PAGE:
Is a Correction in the Charts for Health Care Stocks?

Howard Simons
  APR 14, 2014 12:13 PM

Higher relative returns have a way of making investors think the trees can grow a bit taller or, failing that, the sky can be lowered. But market history illustrates the danger of such a mindset.

 


One of my favorite pastimes since the passage of the Affordable Care Act (aka Obamacare) has been tracking winners and losers within the health-care sector every time something in the law gets changed, postponed, delayed, or ignored. But one thing did not change between February 2011 and February 2014, and that was the sector's outperformance of the broad market, something you could have played quite easily with the Health Care Select SPDR (NYSEARCA:XLV).
 
We all know trees do not grow to the sky, but knowing it and acting on it are two different things. It often takes a triggering effect to hit us over the head with the proverbial two-by-four to get our attention. This happened in the biotechnology group way back in March 2000 when then-president Clinton and then-prime minister Blair together questioned patenting genetic-based therapies. 
 
This happened just after the Nasdaq (INDEXNASDAQ:.IXIC) hit 5,000. One of my colleagues at the time said, "I think it all begins today."  I rejoined that this was the third major sell-off in the Nasdaq that year, to which he shrugged and repeated his sentiment.  As events had it, he could not have been more correct. I thought about this when various congressional sources helped push a firm like Gilead Sciences (NASDAQ:GILD) over the cliff last month.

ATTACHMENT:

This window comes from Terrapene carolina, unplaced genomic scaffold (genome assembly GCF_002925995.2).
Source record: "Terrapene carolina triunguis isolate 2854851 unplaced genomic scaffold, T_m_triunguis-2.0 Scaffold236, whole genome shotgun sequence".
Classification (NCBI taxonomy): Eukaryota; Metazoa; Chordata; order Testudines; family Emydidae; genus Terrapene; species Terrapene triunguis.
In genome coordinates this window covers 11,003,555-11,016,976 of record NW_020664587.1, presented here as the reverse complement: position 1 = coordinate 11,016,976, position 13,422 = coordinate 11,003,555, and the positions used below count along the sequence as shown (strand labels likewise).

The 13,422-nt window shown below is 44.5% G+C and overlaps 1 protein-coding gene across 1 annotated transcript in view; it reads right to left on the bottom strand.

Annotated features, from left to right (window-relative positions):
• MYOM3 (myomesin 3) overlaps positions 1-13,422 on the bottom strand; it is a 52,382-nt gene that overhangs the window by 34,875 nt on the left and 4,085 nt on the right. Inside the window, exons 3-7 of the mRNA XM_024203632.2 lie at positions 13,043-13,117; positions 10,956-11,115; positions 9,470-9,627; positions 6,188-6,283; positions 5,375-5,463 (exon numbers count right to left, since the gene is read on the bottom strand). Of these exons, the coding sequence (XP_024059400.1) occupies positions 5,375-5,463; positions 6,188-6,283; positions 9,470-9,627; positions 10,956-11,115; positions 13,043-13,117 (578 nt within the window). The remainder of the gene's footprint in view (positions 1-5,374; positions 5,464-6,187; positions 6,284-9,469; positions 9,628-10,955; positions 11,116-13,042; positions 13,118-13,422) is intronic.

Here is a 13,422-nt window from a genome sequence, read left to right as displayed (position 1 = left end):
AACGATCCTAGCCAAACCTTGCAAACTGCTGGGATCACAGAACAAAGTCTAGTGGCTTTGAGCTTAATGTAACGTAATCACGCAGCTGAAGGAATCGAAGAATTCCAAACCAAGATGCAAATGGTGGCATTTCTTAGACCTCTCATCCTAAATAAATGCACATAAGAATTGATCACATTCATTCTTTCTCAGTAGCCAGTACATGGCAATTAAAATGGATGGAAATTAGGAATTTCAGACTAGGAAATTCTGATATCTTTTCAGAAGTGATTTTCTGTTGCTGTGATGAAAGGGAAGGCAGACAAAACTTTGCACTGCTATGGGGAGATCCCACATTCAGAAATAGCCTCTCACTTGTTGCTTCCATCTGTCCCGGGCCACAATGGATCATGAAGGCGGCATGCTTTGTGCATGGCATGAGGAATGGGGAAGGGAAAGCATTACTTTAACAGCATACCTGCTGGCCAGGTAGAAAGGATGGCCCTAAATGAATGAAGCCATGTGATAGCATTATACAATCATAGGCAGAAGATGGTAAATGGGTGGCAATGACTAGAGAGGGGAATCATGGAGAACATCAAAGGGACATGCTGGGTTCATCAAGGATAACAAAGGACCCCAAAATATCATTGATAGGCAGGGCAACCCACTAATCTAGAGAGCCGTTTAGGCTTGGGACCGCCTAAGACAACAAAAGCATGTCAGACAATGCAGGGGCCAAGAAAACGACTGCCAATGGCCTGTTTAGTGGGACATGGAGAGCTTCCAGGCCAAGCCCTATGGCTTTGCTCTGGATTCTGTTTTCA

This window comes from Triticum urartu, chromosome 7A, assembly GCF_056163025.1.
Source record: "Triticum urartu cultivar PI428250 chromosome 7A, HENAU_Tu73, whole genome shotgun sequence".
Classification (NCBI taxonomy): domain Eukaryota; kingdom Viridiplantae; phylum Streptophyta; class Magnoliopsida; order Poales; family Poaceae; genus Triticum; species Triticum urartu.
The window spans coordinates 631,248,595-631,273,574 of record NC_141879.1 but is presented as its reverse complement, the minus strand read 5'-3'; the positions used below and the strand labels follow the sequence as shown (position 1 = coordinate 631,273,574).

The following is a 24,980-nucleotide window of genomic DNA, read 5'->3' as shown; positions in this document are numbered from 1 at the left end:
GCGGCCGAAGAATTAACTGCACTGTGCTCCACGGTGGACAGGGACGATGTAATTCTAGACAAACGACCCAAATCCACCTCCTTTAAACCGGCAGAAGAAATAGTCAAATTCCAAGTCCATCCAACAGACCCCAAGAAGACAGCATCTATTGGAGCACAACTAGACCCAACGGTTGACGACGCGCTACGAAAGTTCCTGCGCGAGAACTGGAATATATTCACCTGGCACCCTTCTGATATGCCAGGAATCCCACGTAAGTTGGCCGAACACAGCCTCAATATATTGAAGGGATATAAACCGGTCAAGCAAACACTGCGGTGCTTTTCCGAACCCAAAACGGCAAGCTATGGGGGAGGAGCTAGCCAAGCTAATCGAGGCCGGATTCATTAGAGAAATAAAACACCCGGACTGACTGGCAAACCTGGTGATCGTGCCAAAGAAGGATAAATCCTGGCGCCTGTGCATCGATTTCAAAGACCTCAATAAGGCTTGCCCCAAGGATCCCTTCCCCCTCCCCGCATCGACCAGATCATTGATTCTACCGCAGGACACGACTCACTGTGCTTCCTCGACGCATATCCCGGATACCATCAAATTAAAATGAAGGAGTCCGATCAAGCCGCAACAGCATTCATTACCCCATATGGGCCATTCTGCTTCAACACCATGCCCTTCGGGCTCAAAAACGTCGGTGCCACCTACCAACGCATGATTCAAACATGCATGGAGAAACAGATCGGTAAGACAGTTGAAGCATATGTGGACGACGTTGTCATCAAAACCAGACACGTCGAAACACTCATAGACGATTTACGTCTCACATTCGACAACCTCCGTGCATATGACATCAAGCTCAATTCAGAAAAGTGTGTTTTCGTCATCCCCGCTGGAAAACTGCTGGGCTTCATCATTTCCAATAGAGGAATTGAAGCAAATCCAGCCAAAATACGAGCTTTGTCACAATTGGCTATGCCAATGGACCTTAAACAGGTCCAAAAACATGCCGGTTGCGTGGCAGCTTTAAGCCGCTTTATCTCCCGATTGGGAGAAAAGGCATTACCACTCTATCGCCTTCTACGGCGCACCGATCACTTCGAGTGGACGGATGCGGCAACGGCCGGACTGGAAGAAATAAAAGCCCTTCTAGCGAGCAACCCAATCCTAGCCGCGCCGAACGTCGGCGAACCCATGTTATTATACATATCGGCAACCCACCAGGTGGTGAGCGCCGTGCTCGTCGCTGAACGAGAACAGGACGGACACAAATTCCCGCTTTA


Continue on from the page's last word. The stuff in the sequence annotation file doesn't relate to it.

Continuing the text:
Risk And Return
 
An average of five-year credit default swaps relative to the iBOXX five-year investment-grade CDS index has increased while relative performance has declined. The opposite had occurred for much of the sector's long streak of outperformance; relative CDS costs, here plotted inversely, fell as relative performance rose. This is as it should be.
 

 
Now let's compare the same relative CDS measure to the relative volatility of the XLV and the SPDR S&P 500 Trust (NYSEARCA:SPY) itself.  We should expect the two measures of uncertainty to move in a related fashion, and they do. The relative implied volatility of the health-care sector had been rising for the better part of a year and then jumped as relative performance peaked. Once again, this is as it should be.
 

 
The risk is obvious. Investors were willing to ignore higher relative implied volatility during a long period of outperformance and were equally willing to sell credit protection on the sector's bonds. Higher relative returns have a way of making you think the trees can grow just a little bit taller or, failing that, the sky can be lowered. This will not be the case during a relative-performance correction as investors in a risk-reduction mode are going to be forced into shedding higher-volatility assets. That will create a self-reinforcing loop, especially for the sector's (formerly) high-flying biotechnology group. The weekly return on the iShares Nasdaq Biotechnology ETF (NASDAQ:IBB) since September 2011 has been over 125%. Investors tend to cash in winners before they bite the bullet on their losers.
No positions in stocks mentioned.xlv